6
7
8
9
10
11
12
13
14
15
16
4
17
18
0.126
(zt. 013)
.137
(*. 032)
.117
(f. 046)
.E 6
(*. 013)
.137
(*. 034)
.117
(f. 059)
.405
(3 ~. 665)
.352
(*. 851)
.I53
(f l . 061)
.093
(f. 021)
. as0
(*. 030)
.450
(*. 910)
.330
(*. 831)
.436
(f. 665)
0.157
(*. 406)
.190
(*l. 051)
97.570
(13.717XIOs)
103.3
(f3.779XlOs)
(f3.802X109
8.831
. 059
(*. 141)
. 047
(i. 185)
. 008
(f. 230)
. 017
(f .4 0
.O l l
(*. on)
. 068
(+. 195)
. 042
(*. 178)
.066
(+. 140)
0.439
(el. 092)
4.181
(f3.717X108)
4.773
(f3.779XlOS)
.782
(13. os2xl@3)
.083
(*. 581)
.n1
(fl. 468)
. 035
(fO. 81)
.327
(f. 465)
(f. 462)
.131
0.545
(fl. 055)
. 157
(*. 432)
.190
(i l . 124)
. 451
(*l. 251)
.042
(It 071)
0.439
(fl. 167)
.529
(ztl. 183)
5.545
(*l. 128)
0. oo0309
,000317
.000316
.oo0345
.000367
.ow361
.000314
.m1
.m 7
.ow321
. 000319
,000372
.ooo331
. ow318
19
18
18
17
16
14
18
17
15
18
16
17
17
18
TABLE 5.Leastsquares f i t to halfhourly means of downwarddirected longwave radiation, LW 1, (cal em2min1); ai= coeficients i n equations
(6) through (16) with 96percent confidence limits in parentheses; \‘R=variance of residuals after regression; df= degrees of freedom.
Eq. no. a1 a2 a: a4 as ak VR df
6
7
8
9
10
11
12
la
14
15
16
0.863
(f. 020)
.824
(*. 046)
.834
(*.
.417
(3~7.242)
.470
(*4.632)
.323
(f5.735)
1.167
(*. 021)
1.271
(*. w
(f. 817)
.w2
(*. 028)
.w 7
(*. W)
1.740
0.063
(*. 095)
.063
(*. 112)
.614
(f6.778)
.658
(f3.221)
(f2.163)
. 066
(*. 150)
. 063
(*. 147)
. 190
(*. 171)
.019
(*. 047)
.017
(*. 056)
1.245
0.051
(*. 124)
.007
(*. 113)
.012
(f. 167)
.017
(f. 185)
.079
(k. loo)
.w (*. 111)
.025
(*. w
0. w3
(*.
.079
(*. 102)
.a 5
(*. 111)
. 054
(*. 120)
. 019
(*. 049)
0.054
(*. 122)
. 082
kt. 097)
0. a32
(*. loo)
0.003002
.002962
.002967
.@I3059
.m 7 9
.oo2832
.m o l 2
.m1
.002784
. OM548
.002553
66
64
62
63
62
GO
64
63
61
64
62
November 1970 Stephen K. Cox and Stefan L. Hastenrath 829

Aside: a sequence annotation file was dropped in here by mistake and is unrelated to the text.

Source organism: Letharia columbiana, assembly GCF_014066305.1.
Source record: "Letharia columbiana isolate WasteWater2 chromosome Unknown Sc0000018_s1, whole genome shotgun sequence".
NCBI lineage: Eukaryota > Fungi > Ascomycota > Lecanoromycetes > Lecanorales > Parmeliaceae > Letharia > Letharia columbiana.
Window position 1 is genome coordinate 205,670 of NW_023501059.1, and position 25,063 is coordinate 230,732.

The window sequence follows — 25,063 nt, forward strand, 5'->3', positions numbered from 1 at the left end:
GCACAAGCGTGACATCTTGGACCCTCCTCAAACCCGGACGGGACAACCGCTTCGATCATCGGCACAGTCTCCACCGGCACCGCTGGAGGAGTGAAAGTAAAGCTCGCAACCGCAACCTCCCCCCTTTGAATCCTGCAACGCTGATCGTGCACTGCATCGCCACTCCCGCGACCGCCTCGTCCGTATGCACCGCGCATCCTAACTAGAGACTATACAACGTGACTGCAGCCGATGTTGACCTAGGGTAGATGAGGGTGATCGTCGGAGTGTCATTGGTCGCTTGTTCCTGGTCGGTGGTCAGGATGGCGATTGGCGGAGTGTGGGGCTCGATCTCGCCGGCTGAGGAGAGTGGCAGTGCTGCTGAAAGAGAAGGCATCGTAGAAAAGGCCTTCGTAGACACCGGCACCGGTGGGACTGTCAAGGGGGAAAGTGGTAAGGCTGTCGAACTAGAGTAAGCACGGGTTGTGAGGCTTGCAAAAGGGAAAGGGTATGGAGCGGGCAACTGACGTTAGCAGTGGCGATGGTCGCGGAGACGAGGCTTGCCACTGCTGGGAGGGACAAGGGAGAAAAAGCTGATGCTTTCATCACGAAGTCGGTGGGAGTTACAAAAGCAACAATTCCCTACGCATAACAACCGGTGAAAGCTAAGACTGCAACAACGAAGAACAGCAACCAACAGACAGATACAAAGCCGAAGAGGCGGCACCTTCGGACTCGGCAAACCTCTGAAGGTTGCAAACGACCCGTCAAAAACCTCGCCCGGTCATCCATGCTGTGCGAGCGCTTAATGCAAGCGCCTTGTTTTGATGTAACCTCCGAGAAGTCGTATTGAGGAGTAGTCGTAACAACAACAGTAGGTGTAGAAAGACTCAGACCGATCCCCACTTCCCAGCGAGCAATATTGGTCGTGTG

TABLE 6.Least squares fit to halfhourly means of net longwave radiation, LW#, (ea1 cm2 min1); ai=coeficients in equations (6)
through (16), (4 ), (17), and (18) with 95percent confidence limits in parentheses; VR=variance of residuals after regression; df=de
grees of yreedom.
Eq. no. a1 a2 a3 ac as a6 VR df
6
7
8
9
10
11
12
13
14
15
16
4
17
18
0.146
(*. 018)
.I60
(*. 042)
.153
(*. 049)
. 023
(f5.199)
. 041
(f5.058)
. 044
(fl. 255)
. 191
(zt. 643)
. 296
(*. 743)
. 708
(fl. 603)
.lo8
(*. 030)
.1w (*. 003)
. 334
(*. 138)
. 277
(.t. 711)
. 191
(*. 654)
0.159
(=I=. 397)
(+. 510)
.os
(f3.642)
,064
(*3.436)
. 140
.010
(*. 415)
(*. 136)
.098
(*. 159)
.181
(*. 153)
. 019
(i. 295)
.071
. 017
(.t. 405)
.lo6
(*. 171)
.092
(+. 151)
.071
(*. 138)
0.246
(=%. 576)
. 021
(*. 629)
. 023.
(A 546)
. 044
(*. 282)
. 219
(*. 377)
. 270
(*. 475)
. 025
(+. 410
.363
(*. 341)
.203
(+. 352)
0.178
(+. 514)
. 218
(*. 404)
. 265
(*. 485)
. 212
(*. 549)
. 019
(** 658)
0.202 0.550
(*. 664) (*. 705)
0.002471
.002488
.m94
.002500
.om499
.m 5 9
.IN2467
.@E465
.m 4
.002548
.002653
.003001
.002527
.002532
65
64
62
63
62
60
64
83
61
64
62
63
63
64
tions (9) and (12), respectively. As in the case of the
daily values of LW (table 3), the simple equations (15)
and (16) using cloud information only yield the most
satisfactory fit.
Table 6 presents the results for the halfhourly values
of LW TJ . As seen from a comparison of equations (6),
(9), and (12), vapor pressure offers comparatively little
information. Brunt’s equation (12) and versions (13) and
(14) are again found superior to Angstrom’s expression
(9) and the corresponding equations (10) and (11). Equa
tions (4), (17), and (18) again yield the poorest fit, along
with (15) and (16) based on cloud information only. Con
trary to the daily values with few degrees of freedom, the
added cloud information in equations (lo), (l l ), (13), and
(14) yields some improvement upon (9) and (12) and make
(14) clearly preferable to the simple expression (6), which
in table 4 was found to be the best predictor for the daily
values of LW TJ .
Conceivably, coefficients may vary depending on
whether halfhourly, daily, or monthly means are used in
the various formulas. Application to other areas may not